U.S. Secretary of State John Kerry increased diplomatic pressure on China on Monday, February 17th, to resolve maritime disputes with Southeast Asia based on international legal principles, rather than through individual deals as Beijing prefers. Speaking in Jakarta, Indonesia, Kerry said the stability of the Asia-Pacific depended on achieving a binding code of conduct to help nations peacefully address competing claims in the South China Sea and to avoid conflict in one of the world’s most strategically important waterways. Kerry’s comments follow stepped-up efforts by the Association of South East Asian Nations (ASEAN) grouping to persuade a reluctant China to agree to a legally binding code of conduct in the congested waters that stretch from off China’s south coast to the east of mainland Southeast Asia. Kerry added that negotiations on a Trans-Pacific Partnership trade deal would continue and he believed the U.S. Congress would come to an appropriate conclusion on the trade talks.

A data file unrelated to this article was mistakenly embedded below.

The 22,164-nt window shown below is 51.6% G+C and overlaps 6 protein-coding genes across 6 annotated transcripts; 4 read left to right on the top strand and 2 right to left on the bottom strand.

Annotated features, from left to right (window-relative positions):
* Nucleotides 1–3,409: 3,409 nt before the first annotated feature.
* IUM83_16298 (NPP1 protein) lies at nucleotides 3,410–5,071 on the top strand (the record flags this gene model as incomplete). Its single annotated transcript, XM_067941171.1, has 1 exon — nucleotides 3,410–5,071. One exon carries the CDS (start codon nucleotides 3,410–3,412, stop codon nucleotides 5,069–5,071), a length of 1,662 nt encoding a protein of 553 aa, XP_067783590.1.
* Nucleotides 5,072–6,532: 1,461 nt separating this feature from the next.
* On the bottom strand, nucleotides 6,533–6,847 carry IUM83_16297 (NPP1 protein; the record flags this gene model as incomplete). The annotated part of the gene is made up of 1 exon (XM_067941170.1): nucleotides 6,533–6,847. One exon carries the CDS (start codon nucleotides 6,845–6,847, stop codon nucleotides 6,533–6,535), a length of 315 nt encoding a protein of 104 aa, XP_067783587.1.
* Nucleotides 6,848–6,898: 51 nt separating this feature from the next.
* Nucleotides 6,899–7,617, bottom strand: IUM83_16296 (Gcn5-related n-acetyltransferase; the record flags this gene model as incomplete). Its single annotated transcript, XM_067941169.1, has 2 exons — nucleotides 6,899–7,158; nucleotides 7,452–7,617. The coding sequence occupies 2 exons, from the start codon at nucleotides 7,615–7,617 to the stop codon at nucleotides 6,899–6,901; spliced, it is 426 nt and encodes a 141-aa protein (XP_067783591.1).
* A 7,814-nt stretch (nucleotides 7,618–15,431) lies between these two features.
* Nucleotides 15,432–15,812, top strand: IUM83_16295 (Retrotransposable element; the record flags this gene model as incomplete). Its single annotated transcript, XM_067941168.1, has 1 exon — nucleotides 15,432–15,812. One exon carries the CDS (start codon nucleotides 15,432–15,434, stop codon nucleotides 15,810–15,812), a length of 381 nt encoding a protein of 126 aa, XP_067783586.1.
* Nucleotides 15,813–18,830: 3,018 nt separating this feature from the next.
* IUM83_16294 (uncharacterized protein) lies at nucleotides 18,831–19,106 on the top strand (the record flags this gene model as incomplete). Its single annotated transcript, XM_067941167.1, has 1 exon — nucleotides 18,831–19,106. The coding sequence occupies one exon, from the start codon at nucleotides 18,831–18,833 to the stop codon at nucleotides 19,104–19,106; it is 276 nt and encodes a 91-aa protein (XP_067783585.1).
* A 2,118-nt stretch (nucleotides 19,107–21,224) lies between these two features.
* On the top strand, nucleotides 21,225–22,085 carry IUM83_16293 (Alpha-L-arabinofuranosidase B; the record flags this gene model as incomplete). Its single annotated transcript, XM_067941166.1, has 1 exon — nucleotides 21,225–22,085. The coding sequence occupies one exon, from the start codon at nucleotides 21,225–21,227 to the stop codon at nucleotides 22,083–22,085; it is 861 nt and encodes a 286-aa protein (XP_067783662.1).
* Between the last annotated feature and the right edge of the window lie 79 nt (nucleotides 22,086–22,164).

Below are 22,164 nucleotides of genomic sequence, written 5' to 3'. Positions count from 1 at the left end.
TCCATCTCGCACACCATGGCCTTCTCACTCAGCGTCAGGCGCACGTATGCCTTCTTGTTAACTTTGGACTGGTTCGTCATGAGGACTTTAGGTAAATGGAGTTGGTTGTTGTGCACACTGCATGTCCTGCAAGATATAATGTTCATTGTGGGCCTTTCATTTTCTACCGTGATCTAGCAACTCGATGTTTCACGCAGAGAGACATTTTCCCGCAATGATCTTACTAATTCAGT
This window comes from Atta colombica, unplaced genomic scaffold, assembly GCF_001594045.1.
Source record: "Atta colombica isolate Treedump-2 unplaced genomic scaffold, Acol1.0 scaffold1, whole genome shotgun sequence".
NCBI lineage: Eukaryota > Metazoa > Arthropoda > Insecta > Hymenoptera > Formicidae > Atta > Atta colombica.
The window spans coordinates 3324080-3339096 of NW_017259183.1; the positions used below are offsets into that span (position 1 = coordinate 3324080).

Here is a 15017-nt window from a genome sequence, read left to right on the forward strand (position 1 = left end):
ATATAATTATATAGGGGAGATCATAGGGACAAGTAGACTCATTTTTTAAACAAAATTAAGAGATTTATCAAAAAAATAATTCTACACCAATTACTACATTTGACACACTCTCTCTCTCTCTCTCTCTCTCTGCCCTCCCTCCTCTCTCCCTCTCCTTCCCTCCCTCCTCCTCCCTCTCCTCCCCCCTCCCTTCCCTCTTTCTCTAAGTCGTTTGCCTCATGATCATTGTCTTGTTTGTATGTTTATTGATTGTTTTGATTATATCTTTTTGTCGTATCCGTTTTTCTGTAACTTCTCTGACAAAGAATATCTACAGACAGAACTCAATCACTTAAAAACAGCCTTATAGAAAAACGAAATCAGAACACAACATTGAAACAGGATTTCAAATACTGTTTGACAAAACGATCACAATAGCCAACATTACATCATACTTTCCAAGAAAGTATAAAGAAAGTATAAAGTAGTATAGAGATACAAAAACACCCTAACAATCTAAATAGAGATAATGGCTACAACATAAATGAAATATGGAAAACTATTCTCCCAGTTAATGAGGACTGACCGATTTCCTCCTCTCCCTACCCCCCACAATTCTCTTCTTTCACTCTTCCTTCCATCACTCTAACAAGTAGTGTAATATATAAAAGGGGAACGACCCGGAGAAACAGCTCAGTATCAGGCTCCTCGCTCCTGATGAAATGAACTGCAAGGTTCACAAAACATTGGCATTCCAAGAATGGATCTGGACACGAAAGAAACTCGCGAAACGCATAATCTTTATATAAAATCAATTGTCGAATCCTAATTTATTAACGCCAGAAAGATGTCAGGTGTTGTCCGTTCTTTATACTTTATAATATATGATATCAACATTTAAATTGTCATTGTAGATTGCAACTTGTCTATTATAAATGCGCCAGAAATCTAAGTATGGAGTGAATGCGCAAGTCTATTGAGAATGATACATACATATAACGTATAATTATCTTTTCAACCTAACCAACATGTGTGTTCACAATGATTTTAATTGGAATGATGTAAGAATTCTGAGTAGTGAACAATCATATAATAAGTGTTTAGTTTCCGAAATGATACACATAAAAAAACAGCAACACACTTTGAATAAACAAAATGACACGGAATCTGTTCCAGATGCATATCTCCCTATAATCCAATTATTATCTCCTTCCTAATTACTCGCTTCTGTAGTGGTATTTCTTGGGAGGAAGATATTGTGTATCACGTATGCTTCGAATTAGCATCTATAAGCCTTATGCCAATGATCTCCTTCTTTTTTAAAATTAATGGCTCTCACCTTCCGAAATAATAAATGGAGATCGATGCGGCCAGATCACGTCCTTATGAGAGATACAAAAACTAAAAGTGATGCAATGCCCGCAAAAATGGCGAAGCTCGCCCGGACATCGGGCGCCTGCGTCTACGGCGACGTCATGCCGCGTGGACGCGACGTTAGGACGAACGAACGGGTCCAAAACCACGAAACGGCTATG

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SR: The Week’s China Reads
Every week, China Program’s Senior Advisor Dr. Robert A. Kapp compiles a reading list and provides commentary, for you to better understand China.
Robert A. Kapp is senior advisor to the China Program at the Carter Center. He has been principal of Robert A. Kapp and Associates, a business consulting firm, since 2004. From 1994 through 2004 he served as President of the United States-China Business Council…